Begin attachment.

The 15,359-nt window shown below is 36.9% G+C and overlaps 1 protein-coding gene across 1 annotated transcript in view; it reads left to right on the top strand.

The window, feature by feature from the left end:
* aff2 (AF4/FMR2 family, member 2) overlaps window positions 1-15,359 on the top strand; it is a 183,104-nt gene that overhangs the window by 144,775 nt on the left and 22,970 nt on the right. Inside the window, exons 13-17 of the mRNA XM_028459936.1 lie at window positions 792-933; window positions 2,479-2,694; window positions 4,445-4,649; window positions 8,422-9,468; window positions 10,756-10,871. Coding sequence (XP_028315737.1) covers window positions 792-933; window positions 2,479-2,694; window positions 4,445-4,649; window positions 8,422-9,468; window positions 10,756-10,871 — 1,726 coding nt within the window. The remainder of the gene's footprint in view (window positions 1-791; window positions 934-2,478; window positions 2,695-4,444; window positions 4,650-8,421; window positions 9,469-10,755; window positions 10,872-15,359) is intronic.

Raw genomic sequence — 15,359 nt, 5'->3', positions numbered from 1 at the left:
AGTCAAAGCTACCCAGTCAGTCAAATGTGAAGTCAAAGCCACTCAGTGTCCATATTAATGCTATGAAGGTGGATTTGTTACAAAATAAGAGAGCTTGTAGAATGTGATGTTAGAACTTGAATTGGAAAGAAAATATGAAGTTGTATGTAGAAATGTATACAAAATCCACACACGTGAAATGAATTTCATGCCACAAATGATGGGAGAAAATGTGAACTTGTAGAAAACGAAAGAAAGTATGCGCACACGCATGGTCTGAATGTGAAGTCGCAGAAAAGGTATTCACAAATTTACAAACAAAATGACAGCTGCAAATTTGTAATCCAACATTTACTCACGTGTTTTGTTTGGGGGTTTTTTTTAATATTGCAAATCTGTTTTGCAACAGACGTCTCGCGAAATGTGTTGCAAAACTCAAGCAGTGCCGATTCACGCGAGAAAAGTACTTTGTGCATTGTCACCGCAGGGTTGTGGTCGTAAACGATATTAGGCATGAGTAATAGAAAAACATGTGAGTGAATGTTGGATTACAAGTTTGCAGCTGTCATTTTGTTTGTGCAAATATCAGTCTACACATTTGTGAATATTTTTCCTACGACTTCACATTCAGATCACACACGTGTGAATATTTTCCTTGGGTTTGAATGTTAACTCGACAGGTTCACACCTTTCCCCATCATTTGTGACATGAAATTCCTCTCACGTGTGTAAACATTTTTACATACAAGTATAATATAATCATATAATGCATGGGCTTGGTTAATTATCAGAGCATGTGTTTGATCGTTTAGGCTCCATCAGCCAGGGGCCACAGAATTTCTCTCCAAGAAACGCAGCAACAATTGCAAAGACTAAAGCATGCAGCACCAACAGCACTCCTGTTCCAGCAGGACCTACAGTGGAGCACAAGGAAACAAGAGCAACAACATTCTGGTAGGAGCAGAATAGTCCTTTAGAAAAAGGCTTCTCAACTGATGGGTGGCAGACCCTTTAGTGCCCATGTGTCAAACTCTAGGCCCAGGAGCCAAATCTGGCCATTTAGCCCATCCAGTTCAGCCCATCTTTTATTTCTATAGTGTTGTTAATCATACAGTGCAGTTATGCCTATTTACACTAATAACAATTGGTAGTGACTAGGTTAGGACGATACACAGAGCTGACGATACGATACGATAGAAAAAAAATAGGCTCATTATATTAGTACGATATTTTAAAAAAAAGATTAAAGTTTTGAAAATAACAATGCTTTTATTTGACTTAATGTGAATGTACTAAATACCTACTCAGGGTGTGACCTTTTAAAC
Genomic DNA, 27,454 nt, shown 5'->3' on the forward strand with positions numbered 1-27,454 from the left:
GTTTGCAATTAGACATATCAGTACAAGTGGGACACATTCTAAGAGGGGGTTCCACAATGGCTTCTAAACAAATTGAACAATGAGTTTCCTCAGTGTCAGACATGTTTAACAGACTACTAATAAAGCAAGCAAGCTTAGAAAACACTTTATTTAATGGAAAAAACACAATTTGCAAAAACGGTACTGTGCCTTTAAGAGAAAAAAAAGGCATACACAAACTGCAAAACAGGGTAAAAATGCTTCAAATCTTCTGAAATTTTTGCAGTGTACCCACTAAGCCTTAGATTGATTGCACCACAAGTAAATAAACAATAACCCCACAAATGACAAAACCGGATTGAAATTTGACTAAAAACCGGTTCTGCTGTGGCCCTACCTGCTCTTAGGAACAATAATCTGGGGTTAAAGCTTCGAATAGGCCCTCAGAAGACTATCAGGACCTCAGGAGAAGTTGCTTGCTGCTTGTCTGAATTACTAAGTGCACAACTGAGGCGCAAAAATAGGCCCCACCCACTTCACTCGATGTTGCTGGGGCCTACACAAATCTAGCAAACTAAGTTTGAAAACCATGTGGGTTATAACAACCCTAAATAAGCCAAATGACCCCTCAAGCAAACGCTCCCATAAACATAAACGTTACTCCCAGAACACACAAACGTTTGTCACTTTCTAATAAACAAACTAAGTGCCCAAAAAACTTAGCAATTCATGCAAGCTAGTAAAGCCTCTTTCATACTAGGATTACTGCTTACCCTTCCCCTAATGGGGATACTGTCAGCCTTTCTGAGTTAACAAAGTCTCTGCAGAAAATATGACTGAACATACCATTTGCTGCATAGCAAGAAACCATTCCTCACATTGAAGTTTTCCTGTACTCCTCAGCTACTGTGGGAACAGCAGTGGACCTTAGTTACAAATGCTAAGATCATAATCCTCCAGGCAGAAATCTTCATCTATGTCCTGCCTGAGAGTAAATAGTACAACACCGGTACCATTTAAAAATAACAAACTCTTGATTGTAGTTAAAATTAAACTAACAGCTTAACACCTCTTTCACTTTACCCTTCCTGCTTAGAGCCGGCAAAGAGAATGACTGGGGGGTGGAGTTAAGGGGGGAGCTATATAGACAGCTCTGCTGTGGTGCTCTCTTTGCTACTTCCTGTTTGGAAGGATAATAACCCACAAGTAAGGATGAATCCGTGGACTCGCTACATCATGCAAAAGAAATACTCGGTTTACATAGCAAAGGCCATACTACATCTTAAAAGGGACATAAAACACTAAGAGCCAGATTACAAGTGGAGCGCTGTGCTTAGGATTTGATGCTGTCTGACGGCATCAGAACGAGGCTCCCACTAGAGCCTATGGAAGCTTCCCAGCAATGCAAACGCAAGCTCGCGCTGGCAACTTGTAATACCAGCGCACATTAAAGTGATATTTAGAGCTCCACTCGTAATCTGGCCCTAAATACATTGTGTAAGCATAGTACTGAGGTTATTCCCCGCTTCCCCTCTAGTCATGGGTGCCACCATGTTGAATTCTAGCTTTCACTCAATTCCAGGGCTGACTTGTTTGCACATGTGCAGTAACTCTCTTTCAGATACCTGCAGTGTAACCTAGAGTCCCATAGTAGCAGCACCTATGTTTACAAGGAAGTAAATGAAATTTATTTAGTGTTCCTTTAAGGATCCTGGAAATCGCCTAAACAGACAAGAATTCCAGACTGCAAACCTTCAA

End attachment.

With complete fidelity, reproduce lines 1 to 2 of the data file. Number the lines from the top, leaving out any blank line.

The 15,359-nt window shown below is 36.9% G+C and overlaps 1 protein-coding gene across 1 annotated transcript in view; it reads left to right on the top strand.

The window, feature by feature from the left end: